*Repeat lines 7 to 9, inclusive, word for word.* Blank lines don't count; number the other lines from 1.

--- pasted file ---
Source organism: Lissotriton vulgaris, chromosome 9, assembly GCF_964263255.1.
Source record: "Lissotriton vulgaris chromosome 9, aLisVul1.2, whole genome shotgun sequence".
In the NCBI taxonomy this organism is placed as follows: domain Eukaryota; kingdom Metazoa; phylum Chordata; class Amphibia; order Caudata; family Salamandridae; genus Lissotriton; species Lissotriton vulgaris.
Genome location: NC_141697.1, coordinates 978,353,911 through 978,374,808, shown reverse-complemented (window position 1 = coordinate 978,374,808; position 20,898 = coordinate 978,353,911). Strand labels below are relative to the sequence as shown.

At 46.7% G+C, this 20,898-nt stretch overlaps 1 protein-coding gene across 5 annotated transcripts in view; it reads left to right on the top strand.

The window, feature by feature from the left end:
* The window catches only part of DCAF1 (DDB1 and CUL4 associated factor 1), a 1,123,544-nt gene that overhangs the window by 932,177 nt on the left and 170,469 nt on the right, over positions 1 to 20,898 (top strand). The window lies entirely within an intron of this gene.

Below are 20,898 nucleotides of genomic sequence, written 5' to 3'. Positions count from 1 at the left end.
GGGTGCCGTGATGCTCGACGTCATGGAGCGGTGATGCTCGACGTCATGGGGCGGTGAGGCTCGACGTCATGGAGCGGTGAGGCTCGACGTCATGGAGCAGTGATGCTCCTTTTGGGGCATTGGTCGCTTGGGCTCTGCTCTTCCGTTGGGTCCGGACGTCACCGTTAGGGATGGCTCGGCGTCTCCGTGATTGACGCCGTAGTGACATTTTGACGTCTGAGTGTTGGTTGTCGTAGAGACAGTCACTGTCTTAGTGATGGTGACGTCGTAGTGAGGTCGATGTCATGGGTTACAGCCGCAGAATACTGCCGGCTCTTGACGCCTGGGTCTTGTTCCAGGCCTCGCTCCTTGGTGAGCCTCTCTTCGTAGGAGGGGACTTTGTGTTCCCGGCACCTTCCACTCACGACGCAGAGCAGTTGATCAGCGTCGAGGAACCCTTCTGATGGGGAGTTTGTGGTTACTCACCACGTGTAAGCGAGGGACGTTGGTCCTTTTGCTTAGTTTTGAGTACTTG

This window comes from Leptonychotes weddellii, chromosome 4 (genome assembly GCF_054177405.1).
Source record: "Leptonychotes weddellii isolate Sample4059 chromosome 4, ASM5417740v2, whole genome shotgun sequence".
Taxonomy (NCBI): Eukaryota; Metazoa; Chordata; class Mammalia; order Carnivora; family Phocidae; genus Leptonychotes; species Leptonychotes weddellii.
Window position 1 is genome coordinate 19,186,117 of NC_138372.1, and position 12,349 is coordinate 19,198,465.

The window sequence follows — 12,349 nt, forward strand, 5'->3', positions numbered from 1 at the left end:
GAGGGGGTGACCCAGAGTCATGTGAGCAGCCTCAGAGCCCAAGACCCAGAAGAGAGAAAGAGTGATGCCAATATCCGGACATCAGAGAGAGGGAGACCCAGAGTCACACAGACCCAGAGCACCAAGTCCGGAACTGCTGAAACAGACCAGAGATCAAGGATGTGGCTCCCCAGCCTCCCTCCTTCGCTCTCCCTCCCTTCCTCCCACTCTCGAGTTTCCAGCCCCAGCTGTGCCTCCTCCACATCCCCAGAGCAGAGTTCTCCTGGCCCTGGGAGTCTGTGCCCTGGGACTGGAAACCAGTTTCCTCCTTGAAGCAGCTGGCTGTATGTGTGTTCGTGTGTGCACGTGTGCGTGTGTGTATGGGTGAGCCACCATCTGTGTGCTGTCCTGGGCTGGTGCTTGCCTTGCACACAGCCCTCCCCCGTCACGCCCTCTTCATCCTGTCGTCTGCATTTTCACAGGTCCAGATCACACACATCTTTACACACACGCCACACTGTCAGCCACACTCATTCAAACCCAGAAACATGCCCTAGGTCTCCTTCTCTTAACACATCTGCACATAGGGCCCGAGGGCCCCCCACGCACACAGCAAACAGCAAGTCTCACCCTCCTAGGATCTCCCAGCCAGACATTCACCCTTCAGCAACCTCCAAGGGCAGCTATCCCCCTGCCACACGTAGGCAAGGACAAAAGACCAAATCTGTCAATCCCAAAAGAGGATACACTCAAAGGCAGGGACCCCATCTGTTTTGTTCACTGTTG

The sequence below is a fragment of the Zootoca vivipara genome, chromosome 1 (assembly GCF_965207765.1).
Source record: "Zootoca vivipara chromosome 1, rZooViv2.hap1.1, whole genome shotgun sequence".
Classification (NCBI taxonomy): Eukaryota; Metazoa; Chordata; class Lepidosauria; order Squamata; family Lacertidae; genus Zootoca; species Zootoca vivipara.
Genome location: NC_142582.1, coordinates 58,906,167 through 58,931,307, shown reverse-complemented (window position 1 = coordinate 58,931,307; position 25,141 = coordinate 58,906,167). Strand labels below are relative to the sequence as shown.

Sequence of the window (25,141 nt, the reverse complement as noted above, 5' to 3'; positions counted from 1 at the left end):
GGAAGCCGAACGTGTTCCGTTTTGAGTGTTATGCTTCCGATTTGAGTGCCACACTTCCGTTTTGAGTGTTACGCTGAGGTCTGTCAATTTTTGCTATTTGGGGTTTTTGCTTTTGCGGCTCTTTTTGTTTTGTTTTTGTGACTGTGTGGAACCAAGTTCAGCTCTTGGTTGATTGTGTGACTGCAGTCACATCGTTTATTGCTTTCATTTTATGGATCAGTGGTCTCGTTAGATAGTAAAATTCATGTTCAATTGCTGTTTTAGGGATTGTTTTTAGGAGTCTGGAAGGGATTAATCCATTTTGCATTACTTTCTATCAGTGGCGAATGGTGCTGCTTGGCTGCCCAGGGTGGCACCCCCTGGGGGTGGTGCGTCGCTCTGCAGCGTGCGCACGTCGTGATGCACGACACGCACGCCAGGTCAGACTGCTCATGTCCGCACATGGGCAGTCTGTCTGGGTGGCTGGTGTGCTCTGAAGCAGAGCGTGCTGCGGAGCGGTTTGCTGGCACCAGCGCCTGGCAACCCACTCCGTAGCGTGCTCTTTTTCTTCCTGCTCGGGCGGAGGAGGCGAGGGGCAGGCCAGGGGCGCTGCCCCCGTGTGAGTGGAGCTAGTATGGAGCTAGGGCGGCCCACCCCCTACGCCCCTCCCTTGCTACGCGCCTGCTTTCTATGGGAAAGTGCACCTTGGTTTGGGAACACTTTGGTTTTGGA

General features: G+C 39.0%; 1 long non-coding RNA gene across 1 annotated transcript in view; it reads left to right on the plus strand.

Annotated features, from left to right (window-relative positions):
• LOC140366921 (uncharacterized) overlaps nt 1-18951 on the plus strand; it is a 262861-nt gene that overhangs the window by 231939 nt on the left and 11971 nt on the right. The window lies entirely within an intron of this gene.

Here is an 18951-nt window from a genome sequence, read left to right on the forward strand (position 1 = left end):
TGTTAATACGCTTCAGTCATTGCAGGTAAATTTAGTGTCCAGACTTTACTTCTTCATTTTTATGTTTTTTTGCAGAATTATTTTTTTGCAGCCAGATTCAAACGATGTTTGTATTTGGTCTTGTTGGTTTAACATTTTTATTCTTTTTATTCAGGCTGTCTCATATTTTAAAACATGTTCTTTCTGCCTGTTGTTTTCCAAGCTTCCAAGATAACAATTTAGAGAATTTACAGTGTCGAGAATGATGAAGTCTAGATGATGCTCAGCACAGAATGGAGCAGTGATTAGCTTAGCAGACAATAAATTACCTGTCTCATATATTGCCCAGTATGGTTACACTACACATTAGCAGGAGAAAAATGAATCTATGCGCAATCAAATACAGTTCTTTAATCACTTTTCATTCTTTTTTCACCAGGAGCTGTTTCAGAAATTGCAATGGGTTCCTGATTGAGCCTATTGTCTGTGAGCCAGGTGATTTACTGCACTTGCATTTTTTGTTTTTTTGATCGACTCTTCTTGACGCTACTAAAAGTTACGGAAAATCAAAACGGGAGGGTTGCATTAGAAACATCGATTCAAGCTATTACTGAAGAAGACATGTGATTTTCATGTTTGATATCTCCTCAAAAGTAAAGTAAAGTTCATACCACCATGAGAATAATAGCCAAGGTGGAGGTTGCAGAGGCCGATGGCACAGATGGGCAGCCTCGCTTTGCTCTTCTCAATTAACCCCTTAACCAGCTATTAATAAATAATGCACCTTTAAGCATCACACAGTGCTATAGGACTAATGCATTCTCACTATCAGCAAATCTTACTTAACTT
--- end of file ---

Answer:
* The window catches only part of DCAF1 (DDB1 and CUL4 associated factor 1), a 1,123,544-nt gene that overhangs the window by 932,177 nt on the left and 170,469 nt on the right, over positions 1 to 20,898 (top strand). The window lies entirely within an intron of this gene.

Below are 20,898 nucleotides of genomic sequence, written 5' to 3'. Positions count from 1 at the left end.
GGGTGCCGTGATGCTCGACGTCATGGAGCGGTGATGCTCGACGTCATGGGGCGGTGAGGCTCGACGTCATGGAGCGGTGAGGCTCGACGTCATGGAGCAGTGATGCTCCTTTTGGGGCATTGGTCGCTTGGGCTCTGCTCTTCCGTTGGGTCCGGACGTCACCGTTAGGGATGGCTCGGCGTCTCCGTGATTGACGCCGTAGTGACATTTTGACGTCTGAGTGTTGGTTGTCGTAGAGACAGTCACTGTCTTAGTGATGGTGACGTCGTAGTGAGGTCGATGTCATGGGTTACAGCCGCAGAATACTGCCGGCTCTTGACGCCTGGGTCTTGTTCCAGGCCTCGCTCCTTGGTGAGCCTCTCTTCGTAGGAGGGGACTTTGTGTTCCCGGCACCTTCCACTCACGACGCAGAGCAGTTGATCAGCGTCGAGGAACCCTTCTGATGGGGAGTTTGTGGTTACTCACCACGTGTAAGCGAGGGACGTTGGTCCTTTTGCTTAGTTTTGAGTACTTG